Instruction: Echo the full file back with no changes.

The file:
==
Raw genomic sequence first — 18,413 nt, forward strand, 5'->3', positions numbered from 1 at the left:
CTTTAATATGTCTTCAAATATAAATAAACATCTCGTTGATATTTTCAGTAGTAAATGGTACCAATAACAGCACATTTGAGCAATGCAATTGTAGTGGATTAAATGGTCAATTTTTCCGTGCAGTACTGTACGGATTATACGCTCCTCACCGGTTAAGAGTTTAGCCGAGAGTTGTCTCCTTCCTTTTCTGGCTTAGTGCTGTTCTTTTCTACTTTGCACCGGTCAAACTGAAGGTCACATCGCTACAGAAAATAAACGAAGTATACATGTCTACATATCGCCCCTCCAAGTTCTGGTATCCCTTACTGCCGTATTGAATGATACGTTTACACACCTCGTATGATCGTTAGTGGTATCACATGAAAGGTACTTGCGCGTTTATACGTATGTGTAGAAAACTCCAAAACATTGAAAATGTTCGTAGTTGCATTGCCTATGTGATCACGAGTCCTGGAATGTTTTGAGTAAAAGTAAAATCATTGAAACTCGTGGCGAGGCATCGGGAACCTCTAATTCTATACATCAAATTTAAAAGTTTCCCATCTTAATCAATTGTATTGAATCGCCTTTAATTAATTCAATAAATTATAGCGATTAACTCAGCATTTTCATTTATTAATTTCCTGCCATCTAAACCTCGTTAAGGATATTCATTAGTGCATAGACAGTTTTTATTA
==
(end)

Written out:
Raw genomic sequence first — 18,413 nt, forward strand, 5'->3', positions numbered from 1 at the left:
CTTTAATATGTCTTCAAATATAAATAAACATCTCGTTGATATTTTCAGTAGTAAATGGTACCAATAACAGCACATTTGAGCAATGCAATTGTAGTGGATTAAATGGTCAATTTTTCCGTGCAGTACTGTACGGATTATACGCTCCTCACCGGTTAAGAGTTTAGCCGAGAGTTGTCTCCTTCCTTTTCTGGCTTAGTGCTGTTCTTTTCTACTTTGCACCGGTCAAACTGAAGGTCACATCGCTACAGAAAATAAACGAAGTATACATGTCTACATATCGCCCCTCCAAGTTCTGGTATCCCTTACTGCCGTATTGAATGATACGTTTACACACCTCGTATGATCGTTAGTGGTATCACATGAAAGGTACTTGCGCGTTTATACGTATGTGTAGAAAACTCCAAAACATTGAAAATGTTCGTAGTTGCATTGCCTATGTGATCACGAGTCCTGGAATGTTTTGAGTAAAAGTAAAATCATTGAAACTCGTGGCGAGGCATCGGGAACCTCTAATTCTATACATCAAATTTAAAAGTTTCCCATCTTAATCAATTGTATTGAATCGCCTTTAATTAATTCAATAAATTATAGCGATTAACTCAGCATTTTCATTTATTAATTTCCTGCCATCTAAACCTCGTTAAGGATATTCATTAGTGCATAGACAGTTTTTATTA